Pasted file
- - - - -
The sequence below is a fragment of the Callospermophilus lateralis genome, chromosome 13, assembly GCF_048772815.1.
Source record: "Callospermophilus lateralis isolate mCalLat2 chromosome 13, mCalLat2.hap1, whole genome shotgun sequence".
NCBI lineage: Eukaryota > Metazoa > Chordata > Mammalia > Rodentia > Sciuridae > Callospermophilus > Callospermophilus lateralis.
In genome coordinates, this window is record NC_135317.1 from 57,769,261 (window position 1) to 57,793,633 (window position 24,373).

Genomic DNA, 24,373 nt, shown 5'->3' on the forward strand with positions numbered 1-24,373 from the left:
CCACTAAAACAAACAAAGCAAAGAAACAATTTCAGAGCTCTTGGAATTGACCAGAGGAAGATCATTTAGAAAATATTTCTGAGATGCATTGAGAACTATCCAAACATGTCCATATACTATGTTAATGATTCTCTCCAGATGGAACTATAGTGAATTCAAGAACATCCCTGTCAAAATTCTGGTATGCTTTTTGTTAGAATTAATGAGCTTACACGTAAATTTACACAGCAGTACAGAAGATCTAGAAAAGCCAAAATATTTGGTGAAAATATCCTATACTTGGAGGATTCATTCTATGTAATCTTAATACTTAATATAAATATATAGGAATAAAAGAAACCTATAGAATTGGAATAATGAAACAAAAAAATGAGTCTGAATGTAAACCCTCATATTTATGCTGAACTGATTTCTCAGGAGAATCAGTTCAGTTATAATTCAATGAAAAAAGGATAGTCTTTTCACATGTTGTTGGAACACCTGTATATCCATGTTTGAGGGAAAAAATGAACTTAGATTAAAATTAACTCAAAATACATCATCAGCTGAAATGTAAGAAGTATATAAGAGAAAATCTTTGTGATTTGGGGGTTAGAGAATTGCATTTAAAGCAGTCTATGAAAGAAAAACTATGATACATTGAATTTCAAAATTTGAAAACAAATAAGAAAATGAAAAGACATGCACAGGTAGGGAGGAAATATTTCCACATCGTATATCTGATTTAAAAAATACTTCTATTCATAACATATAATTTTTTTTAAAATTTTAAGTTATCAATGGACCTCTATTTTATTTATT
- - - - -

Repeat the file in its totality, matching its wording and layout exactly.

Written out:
The sequence below is a fragment of the Callospermophilus lateralis genome, chromosome 13, assembly GCF_048772815.1.
Source record: "Callospermophilus lateralis isolate mCalLat2 chromosome 13, mCalLat2.hap1, whole genome shotgun sequence".
NCBI lineage: Eukaryota > Metazoa > Chordata > Mammalia > Rodentia > Sciuridae > Callospermophilus > Callospermophilus lateralis.
In genome coordinates, this window is record NC_135317.1 from 57,769,261 (window position 1) to 57,793,633 (window position 24,373).

Genomic DNA, 24,373 nt, shown 5'->3' on the forward strand with positions numbered 1-24,373 from the left:
CCACTAAAACAAACAAAGCAAAGAAACAATTTCAGAGCTCTTGGAATTGACCAGAGGAAGATCATTTAGAAAATATTTCTGAGATGCATTGAGAACTATCCAAACATGTCCATATACTATGTTAATGATTCTCTCCAGATGGAACTATAGTGAATTCAAGAACATCCCTGTCAAAATTCTGGTATGCTTTTTGTTAGAATTAATGAGCTTACACGTAAATTTACACAGCAGTACAGAAGATCTAGAAAAGCCAAAATATTTGGTGAAAATATCCTATACTTGGAGGATTCATTCTATGTAATCTTAATACTTAATATAAATATATAGGAATAAAAGAAACCTATAGAATTGGAATAATGAAACAAAAAAATGAGTCTGAATGTAAACCCTCATATTTATGCTGAACTGATTTCTCAGGAGAATCAGTTCAGTTATAATTCAATGAAAAAAGGATAGTCTTTTCACATGTTGTTGGAACACCTGTATATCCATGTTTGAGGGAAAAAATGAACTTAGATTAAAATTAACTCAAAATACATCATCAGCTGAAATGTAAGAAGTATATAAGAGAAAATCTTTGTGATTTGGGGGTTAGAGAATTGCATTTAAAGCAGTCTATGAAAGAAAAACTATGATACATTGAATTTCAAAATTTGAAAACAAATAAGAAAATGAAAAGACATGCACAGGTAGGGAGGAAATATTTCCACATCGTATATCTGATTTAAAAAATACTTCTATTCATAACATATAATTTTTTTTAAAATTTTAAGTTATCAATGGACCTCTATTTTATTTATT